Keep a Detailed Record of Your Actions and the Accusations

One of the best ways to help your lawyer prove that your soon-to-be ex-spouse is lying about your alleged abuse or other misconduct is to gather evidence. Keep records of any text messages, voicemails, or emails that your spouse sends you. Make sure to also log or write down your own actions. You may be able to use this information to prove that your spouse’s claims are untrue. For example, if your spouse accuses you of harming him or her on a certain date, you may be able to produce evidence that shows that you were out of town on this particular date. Demonstrating inconsistencies in your spouse’s claims will weaken his or her credibility and help you defend yourself against the false accusations.

Do Not Confront Your Spouse, and Comply With Any Protection Orders

One of the worst things you can do when you are being accused of abuse or harassment is to confront your accuser. Your spouse may use this confrontation as an excuse to make claims of further harassment, intimidation, or abuse, or they may attempt to bait you into a heated argument and claim that this shows that you are violent or unstable. 

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Wheaton child support lawyerWhen married parents get divorced, or unmarried parents split up, one parent may be required to pay child support. The purpose of child support payments is to help the parent with the majority of parenting time pay for the costs associated with the child’s housing, nutrition, clothing, and other needs. Child support also helps ensure that a child with unmarried or divorced parents enjoys a standard of living that is similar to what he or she would have received if his or her parents were still married. However, child support can also be a significant expense for the paying or “obligor” parent – especially when the parent has more than one child support obligation.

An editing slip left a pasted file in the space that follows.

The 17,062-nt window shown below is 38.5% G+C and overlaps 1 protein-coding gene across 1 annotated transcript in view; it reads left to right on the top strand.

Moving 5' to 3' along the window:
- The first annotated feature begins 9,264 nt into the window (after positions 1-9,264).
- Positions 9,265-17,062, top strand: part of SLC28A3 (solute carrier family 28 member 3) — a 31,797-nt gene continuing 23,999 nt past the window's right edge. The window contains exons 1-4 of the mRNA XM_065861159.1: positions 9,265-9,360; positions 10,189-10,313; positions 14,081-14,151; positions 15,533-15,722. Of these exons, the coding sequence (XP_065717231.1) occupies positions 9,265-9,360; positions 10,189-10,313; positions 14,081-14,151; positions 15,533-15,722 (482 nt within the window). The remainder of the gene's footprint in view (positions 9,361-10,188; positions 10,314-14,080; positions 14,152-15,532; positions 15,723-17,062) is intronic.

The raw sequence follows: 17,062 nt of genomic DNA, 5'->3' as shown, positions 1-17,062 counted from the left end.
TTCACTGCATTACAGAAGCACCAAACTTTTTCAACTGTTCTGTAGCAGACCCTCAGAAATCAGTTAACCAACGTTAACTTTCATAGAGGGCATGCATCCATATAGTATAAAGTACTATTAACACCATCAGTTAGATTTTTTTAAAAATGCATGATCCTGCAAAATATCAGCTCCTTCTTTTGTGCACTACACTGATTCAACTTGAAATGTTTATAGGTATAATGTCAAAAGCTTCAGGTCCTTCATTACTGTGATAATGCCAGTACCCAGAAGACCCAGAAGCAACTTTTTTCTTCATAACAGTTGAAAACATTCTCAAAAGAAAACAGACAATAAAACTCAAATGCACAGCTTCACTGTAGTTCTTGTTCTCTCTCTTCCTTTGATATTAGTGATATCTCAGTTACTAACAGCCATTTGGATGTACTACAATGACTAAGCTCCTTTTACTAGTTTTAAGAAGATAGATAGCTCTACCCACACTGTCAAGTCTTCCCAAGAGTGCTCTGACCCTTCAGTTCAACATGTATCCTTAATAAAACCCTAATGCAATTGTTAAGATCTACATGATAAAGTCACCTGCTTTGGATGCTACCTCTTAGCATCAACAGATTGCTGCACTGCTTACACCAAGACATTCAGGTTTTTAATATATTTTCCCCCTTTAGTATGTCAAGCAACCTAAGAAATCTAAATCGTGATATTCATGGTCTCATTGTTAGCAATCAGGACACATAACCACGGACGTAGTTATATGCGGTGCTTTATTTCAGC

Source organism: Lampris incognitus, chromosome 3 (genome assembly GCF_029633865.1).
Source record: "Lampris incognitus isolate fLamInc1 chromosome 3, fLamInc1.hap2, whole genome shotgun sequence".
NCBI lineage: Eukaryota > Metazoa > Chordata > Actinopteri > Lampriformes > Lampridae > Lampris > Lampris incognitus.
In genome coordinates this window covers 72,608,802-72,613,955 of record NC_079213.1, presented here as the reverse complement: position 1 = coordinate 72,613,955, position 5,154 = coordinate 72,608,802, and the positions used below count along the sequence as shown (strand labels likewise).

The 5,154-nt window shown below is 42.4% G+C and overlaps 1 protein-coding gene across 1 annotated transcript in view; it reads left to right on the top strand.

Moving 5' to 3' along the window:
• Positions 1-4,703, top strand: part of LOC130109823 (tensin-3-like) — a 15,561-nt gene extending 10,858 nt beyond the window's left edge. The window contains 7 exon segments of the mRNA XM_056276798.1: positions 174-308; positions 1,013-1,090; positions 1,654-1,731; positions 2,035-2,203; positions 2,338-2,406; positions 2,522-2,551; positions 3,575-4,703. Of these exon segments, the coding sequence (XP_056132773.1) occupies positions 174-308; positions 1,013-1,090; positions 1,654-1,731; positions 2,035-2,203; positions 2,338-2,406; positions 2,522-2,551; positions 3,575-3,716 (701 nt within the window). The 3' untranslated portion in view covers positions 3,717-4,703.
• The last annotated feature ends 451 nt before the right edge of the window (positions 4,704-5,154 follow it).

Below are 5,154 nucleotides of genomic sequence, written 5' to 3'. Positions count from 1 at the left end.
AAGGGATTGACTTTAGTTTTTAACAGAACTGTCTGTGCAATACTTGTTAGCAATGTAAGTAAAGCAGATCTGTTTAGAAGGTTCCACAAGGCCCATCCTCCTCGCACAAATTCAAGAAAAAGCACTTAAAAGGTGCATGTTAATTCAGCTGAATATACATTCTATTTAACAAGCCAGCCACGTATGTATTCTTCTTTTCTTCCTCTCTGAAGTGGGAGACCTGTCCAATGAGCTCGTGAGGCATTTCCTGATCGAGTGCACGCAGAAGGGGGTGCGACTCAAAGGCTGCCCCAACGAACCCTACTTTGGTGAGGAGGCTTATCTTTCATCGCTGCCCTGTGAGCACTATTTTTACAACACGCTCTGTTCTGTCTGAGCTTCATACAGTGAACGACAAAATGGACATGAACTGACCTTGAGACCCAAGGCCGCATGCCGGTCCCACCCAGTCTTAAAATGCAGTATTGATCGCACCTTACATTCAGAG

Child Support Considerations for Parents with Multiple Families

If you are a parent who is already paying child support, and you are considering divorce, you may have questions about how the child support you currently pay will affect your new obligations. You may wonder if you will be required to pay child support to both families, and if so, how you will afford multiple obligations. Child support payment amounts are typically calculated using a statutory formula described in the Illinois Marriage and Dissolution of Marriage Act (IMDMA). The amount that a parent is asked to pay is determined through the “Income Shares” calculation method. The Income Shares model involves four main steps:

  • Each parent’s net income or “take home pay” is determined by subtracting certain expenses from the parent’s gross income. Expenses such as income tax, health insurance, child support obligations, and spousal support obligations are subtracted from the parent’s income for the purposes of child support calculations. This means that the amount you pay in child support for a second obligation takes into consideration the amount of child support that you are already paying.